Why Would You Want to be a Safety “Geek’ or Hero?

I find this fixation on identity AS Safety so amusing (https://safetyrisk.net/the-mental-illness-of-identifying-as-safety/). When I meet people in real professions, they never introduce themselves as Teacher Tom or Doctor Debbie or Lawyer Lousie. Similarly, real professionals never identify with obsession or geek/nerd identity. What is it about this safety industry that cultivates such absurd levels of identity in obsession.

The word ‘geek’ is associated with obsession and we know obsession is a mental illness (https://psychcentral.com/ocd/psychology-of-obsessions). But here is Safety telling people obsession is good (https://www.tollgroup.com/about/we-are-safety-obsessed).

The whole pride of being a ‘geek’ or ‘nerd’ for safety is so sad, because framing one’s life by an outcome (https://www.fanbolt.com/120383/geek-vs-nerd-a-look-at-geek-culture-and-nerdy-obsessions/) draws one away from social connection, normal living and balance.

Why would someone want to be proud of being a ‘geek’ for safety? Worse, how could someone advocate a mental illness as being moral, ethical or good? How could one associate this with leadership? Of course, we know why, because Safety acts as an Archetype and draws on the compulsory mis-education of the safety curriculum. And all of this is encouraged by the extremism of Zero.

If you look up ‘safety geek’ you will get overload with people seeking to normalise mental illness.

I see associated with one of these websites a conference to become ‘a safety rockstar’? Really, what is all this nonsense that seeks to be socially distanced from others. Rockstars are above everyone, in another world? This is the same quest to be a hero! Why would you want to be identified with Indiana Jones? No-one connects with obsession, heroes or geeks.

Surely the best approach to working in the safety industry is be as normal, level-headed and ‘everyday’ as could be. Why would someone want to identify as a hero? Heroes don’t listen, heroes ‘save the day’, heroes seek worship, heroes are not real, heroes are unapproachable, superior and disconnected from everyday fallible reality. Heroes are beyond and above fallibility, so they never talk about it or identify with it.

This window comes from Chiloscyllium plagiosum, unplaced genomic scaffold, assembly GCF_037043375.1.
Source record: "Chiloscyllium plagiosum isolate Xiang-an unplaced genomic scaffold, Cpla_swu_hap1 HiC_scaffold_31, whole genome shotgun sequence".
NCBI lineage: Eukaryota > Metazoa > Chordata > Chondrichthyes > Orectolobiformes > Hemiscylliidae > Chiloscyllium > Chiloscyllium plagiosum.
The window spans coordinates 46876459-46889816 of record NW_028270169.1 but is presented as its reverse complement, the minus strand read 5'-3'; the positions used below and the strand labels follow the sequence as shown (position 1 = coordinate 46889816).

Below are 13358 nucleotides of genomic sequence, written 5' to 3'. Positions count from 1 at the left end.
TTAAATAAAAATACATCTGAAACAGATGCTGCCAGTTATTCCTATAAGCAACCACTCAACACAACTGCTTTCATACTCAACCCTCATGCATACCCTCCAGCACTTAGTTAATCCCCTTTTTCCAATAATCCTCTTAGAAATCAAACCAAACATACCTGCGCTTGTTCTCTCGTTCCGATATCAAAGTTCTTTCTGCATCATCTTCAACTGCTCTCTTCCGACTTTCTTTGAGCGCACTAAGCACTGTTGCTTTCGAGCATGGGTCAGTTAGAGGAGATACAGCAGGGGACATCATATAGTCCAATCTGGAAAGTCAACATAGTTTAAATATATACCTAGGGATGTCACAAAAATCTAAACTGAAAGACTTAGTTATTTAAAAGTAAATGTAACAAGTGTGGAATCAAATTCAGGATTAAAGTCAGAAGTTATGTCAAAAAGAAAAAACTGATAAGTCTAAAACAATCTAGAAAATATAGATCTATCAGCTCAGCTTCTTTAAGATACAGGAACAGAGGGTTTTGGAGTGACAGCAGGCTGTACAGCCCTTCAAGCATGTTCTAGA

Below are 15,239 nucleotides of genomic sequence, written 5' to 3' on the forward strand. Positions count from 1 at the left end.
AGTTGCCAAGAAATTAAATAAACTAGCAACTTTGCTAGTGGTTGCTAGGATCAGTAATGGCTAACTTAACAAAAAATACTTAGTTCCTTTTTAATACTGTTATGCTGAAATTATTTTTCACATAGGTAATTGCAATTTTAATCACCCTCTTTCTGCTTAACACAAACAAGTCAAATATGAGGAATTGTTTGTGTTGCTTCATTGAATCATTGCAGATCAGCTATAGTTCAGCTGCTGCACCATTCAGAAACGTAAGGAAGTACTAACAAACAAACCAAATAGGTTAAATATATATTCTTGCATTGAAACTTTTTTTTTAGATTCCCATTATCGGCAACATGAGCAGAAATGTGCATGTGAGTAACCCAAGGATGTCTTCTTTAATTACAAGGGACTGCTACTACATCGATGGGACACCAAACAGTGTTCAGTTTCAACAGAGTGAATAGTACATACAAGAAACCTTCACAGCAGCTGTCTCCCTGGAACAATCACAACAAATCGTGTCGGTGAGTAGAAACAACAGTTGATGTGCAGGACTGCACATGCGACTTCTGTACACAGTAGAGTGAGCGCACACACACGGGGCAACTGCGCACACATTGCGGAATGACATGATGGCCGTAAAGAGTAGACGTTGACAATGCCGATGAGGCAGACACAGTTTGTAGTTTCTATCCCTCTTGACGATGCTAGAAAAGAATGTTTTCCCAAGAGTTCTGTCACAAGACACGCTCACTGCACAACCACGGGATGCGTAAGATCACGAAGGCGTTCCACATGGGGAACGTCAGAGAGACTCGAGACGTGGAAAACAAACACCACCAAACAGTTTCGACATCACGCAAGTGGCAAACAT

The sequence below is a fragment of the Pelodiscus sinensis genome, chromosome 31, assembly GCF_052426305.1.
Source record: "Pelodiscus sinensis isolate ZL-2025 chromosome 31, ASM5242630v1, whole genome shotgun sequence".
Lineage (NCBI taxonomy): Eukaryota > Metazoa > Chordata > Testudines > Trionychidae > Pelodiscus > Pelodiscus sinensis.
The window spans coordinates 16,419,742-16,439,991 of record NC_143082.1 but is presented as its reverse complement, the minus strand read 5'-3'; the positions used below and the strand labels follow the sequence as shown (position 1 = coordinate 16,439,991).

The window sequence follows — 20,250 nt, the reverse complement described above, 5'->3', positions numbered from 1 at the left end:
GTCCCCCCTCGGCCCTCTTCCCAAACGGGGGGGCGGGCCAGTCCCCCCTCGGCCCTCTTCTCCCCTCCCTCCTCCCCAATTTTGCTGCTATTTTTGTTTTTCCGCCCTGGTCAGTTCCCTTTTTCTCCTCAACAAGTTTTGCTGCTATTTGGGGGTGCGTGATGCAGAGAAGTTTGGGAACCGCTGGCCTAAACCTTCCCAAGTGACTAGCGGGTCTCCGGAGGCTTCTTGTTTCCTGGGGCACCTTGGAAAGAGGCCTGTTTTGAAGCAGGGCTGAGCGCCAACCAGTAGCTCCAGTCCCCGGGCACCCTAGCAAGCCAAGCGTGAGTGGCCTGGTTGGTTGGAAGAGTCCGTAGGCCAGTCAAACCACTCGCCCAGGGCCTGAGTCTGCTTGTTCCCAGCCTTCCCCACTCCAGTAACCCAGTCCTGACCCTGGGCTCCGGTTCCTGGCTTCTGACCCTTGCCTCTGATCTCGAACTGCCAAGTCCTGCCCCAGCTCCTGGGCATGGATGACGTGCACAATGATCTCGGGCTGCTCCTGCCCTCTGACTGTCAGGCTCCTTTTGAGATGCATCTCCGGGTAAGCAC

The first sign of mental illness is social disconnectedness. All of this marketing of zero heroes, geeks and obsession is the marketing of mental illness.

How strange to see a ‘safety geek’ writing on ‘psychological safety’. Nothing could be more absurd. You are never safe around a hero. Heroes and heroines are all about ego and the last person to approach if you have any concerns about fallible personhood. The hero has no empathy for the everyday needs of the fallible person. Heroes don’t motive anyone to anything. Heroes and heroines are unstable (https://www.sciencedirect.com/science/article/abs/pii/S0193397397800056). Heroics is about fiction and mythology (https://ia800909.us.archive.org/19/items/heroesheroinesof00walsuoft/heroesheroinesof00walsuoft.pdf). Heroes are identified with salvation, religion and detached being. The identification with heroics and obsession should be anathema to anyone in safety (https://www.researchgate.net/publication/231608816_Heroines_and_Heroes_Embodiment_Symbolism_and_Narrative).

The other thing that is most disturbing about these hero/geek websites is the astounding level of ignorance and incompetence marketed as being of value. Much of what is written in psychologically and socially untrue, misleading and incompetent. Most of what is published by these heroes, geeks and heroines is dangerous and harmful portrayed as some kind of expertise, where there is none. The stuff written on culture demonstrates extraordinary incompetence, immaturity and mis-information.

Such is the nature of an industry founded on desperation and the ideology of zero. When your ideology is zero and behaviourism, it’s all about simplistic answers for complex and wicked problems.

Nothing is a bigger turnoff that Zero is Our Hero (See Figure 1).

Figure 1. Zero is Our Hero

And the reality is, in fire protection they don’t want heroes. Any heroics with real firefighting is discouraged and, a considered a recipe for suicide. Real firefighters know that this marketing is dangerous. The firefighters I know talk about NOT rushing in, NOT being heroic, about steady balanced assessment and taking time. Zero the Hero is a myth.

Heroics is mythology, geeks are myths and the identification with heroes is unhelpful. All of this stuff is the stuff of movies, its not real. Indiana Jones is a myth.

Safety people need to be approachable, humble listeners, infused with care, helping and connectedness. And one will never help anyone tackle risk if one is anchored to heroics and geek identity.

In SPoR, we study the nature of mythology and how myths work, particularly in relation to tackling risk. This is why the approaching SPoR convention in Canberra (https://spor.com.au/september-canberra-workshop/) is doing a module on Mythology. Nothing is more alienating to a balance approach to tackling risk than identification with obsession, heroes, heroines, geeks and Zero.

The key to tackling risk is getting one’s head out of the clouds and false mythology, to demythologise myths (https://www.researchgate.net/publication/305078334_Ricoeur_on_myth_and_demythologising) and make risk real (https://www.humandymensions.com/product/real-risk/ ).

If you want to register for the September workshop on Mythology and Risk you can email here: robertlong2@mac.com


Leave a Reply

This site uses Akismet to reduce spam. Learn how your comment data is processed.